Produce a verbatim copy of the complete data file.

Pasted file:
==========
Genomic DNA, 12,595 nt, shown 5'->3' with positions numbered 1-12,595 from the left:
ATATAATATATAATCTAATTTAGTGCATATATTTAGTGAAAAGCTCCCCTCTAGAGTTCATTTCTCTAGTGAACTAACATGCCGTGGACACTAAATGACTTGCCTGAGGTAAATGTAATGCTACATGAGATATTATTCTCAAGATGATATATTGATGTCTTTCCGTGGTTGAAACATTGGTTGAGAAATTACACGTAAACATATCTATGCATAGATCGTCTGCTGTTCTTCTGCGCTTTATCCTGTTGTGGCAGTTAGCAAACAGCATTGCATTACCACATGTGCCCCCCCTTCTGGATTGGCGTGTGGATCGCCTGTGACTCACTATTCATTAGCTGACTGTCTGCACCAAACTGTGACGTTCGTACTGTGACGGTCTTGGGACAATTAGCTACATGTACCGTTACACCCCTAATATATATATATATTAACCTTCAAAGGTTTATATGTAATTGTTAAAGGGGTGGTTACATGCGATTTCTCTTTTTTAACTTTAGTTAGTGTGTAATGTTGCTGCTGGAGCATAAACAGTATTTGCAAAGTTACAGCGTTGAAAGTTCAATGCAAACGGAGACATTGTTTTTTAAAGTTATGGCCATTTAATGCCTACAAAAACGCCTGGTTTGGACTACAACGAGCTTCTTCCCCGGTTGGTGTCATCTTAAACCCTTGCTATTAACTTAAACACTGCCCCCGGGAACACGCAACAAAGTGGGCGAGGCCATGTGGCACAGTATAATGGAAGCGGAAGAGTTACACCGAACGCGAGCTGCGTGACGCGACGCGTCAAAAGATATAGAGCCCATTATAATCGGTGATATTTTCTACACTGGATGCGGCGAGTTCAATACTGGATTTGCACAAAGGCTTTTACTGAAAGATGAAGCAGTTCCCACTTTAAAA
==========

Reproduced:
Genomic DNA, 12,595 nt, shown 5'->3' with positions numbered 1-12,595 from the left:
ATATAATATATAATCTAATTTAGTGCATATATTTAGTGAAAAGCTCCCCTCTAGAGTTCATTTCTCTAGTGAACTAACATGCCGTGGACACTAAATGACTTGCCTGAGGTAAATGTAATGCTACATGAGATATTATTCTCAAGATGATATATTGATGTCTTTCCGTGGTTGAAACATTGGTTGAGAAATTACACGTAAACATATCTATGCATAGATCGTCTGCTGTTCTTCTGCGCTTTATCCTGTTGTGGCAGTTAGCAAACAGCATTGCATTACCACATGTGCCCCCCCTTCTGGATTGGCGTGTGGATCGCCTGTGACTCACTATTCATTAGCTGACTGTCTGCACCAAACTGTGACGTTCGTACTGTGACGGTCTTGGGACAATTAGCTACATGTACCGTTACACCCCTAATATATATATATATTAACCTTCAAAGGTTTATATGTAATTGTTAAAGGGGTGGTTACATGCGATTTCTCTTTTTTAACTTTAGTTAGTGTGTAATGTTGCTGCTGGAGCATAAACAGTATTTGCAAAGTTACAGCGTTGAAAGTTCAATGCAAACGGAGACATTGTTTTTTAAAGTTATGGCCATTTAATGCCTACAAAAACGCCTGGTTTGGACTACAACGAGCTTCTTCCCCGGTTGGTGTCATCTTAAACCCTTGCTATTAACTTAAACACTGCCCCCGGGAACACGCAACAAAGTGGGCGAGGCCATGTGGCACAGTATAATGGAAGCGGAAGAGTTACACCGAACGCGAGCTGCGTGACGCGACGCGTCAAAAGATATAGAGCCCATTATAATCGGTGATATTTTCTACACTGGATGCGGCGAGTTCAATACTGGATTTGCACAAAGGCTTTTACTGAAAGATGAAGCAGTTCCCACTTTAAAA